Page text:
POOR NUTRITION DURING PREGNANCY
During pregnancy, nutrition is an essential concern of public health because pregnancy is a crucial stage at which significant maternal nutrition alongside being a critical aspect that influences the wellbeing of the mother and the unborn child. At the period of prenatal, the development of the fetus depends on the nutrients it gets through the placenta. The intake of the diet has to coincide with the mother’s needs alongside the conception products (Williamson, 2006). A suitable diet of the mother enables the mother avail enough storage of the required nutrients purposely for the fetus development. As per WHO (2014), nutrition is the foods intake putting into consideration the dietary needs of the body. A well-balanced diet, proper nutrition practices as well as planned physical exercise is considered a pillar for good health.
On the other hand, poor diet combined with malnutrition leads to increased disease susceptibility, reduced immunity, and physically impaired, reduction in productivity alongside impaired mental development. For that matter, pregnant women have the responsibility to maintain a well status of nutrition. Maintaining a balanced diet can be done via the lifestyle that considers optimizing the health of maternal and has a reduction in the congenital disabilities risk, the development, and growth of suboptimal fetal, health problems that are chronic in their infants. The significant lifestyle aspects that promotes good health during pregnancy in mothers are having the desired gain of weight, eating of a number of foodstuffs in line with the guidelines of diet of the pregnancy, appropriate physical exercise, and timely and appropriate supplements of minerals alongside vitamins and safe handling of food (Kaiser and Allen, 2008).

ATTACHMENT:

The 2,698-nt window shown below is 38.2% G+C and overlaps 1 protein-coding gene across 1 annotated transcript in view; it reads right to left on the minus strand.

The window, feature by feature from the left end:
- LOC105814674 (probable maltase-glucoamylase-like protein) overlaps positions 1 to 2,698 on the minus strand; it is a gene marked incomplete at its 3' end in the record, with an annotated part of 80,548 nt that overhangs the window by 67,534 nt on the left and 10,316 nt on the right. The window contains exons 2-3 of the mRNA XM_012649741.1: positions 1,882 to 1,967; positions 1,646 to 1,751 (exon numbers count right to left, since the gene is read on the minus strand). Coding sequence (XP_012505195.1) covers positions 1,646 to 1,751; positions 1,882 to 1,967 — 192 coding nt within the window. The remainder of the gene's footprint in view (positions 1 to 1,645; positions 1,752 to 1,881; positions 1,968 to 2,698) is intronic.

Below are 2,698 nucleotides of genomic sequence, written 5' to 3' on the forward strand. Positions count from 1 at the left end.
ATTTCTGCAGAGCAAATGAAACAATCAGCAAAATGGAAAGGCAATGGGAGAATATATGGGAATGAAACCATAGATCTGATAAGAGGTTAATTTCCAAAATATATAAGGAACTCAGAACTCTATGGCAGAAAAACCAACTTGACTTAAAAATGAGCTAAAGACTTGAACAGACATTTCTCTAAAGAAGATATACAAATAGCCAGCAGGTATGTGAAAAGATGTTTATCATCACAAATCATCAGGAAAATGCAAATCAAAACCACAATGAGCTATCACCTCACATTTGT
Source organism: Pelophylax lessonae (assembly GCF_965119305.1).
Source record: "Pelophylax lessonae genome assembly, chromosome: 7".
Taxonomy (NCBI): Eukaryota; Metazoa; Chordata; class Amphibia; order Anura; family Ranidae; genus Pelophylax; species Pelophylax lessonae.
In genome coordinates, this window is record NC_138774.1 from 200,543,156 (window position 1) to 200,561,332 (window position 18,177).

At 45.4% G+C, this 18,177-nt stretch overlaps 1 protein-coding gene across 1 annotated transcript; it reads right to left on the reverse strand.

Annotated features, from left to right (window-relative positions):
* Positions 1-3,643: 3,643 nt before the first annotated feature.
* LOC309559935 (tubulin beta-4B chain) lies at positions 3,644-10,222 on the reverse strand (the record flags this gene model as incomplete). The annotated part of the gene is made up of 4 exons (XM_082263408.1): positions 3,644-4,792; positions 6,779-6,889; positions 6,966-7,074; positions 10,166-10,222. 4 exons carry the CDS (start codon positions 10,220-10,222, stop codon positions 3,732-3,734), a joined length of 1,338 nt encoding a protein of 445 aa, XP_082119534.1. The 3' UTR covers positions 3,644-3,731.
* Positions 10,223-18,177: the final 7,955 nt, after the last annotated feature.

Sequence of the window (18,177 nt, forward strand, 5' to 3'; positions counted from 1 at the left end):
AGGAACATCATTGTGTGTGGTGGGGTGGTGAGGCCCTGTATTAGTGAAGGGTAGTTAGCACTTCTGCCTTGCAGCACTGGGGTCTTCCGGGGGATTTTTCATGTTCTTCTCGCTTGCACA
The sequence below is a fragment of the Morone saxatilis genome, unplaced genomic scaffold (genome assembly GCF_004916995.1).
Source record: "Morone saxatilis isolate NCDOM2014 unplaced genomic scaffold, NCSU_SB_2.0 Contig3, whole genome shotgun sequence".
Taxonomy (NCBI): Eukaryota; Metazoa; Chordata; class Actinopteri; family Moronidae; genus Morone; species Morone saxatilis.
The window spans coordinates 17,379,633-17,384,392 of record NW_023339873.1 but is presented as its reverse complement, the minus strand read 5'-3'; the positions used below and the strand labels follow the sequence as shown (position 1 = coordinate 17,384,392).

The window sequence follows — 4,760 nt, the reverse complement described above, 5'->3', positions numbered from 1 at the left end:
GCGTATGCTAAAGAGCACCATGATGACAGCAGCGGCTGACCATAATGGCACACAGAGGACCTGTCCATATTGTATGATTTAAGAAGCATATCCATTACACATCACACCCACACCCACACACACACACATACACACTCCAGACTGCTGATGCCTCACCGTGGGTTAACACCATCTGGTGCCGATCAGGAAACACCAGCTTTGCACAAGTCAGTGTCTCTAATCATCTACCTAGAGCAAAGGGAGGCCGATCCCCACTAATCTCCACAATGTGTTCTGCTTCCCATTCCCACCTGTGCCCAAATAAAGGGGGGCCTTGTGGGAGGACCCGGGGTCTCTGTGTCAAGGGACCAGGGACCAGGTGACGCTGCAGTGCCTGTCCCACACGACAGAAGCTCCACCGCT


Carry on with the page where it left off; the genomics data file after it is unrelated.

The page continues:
Bone diseases are diseases that have impact on the bones of human beings. These diseases have connections to the abnormalities in the system of human skeleton. The consumption of a balanced and adequate diet before the period of conception is essential for successful outcome of pregnancy. Each lady within the bearing age bracket have experiences of an increment in the requirement of more nutrients at the time of pregnancy. Hence all ladies are supposed to be well informed on how to keep up foods with a healthy balanced diet during their periods of pregnancy. A handful of women may be facing hardship of consuming or accessing all the required elements of a balanced diet during pregnancy or in their lives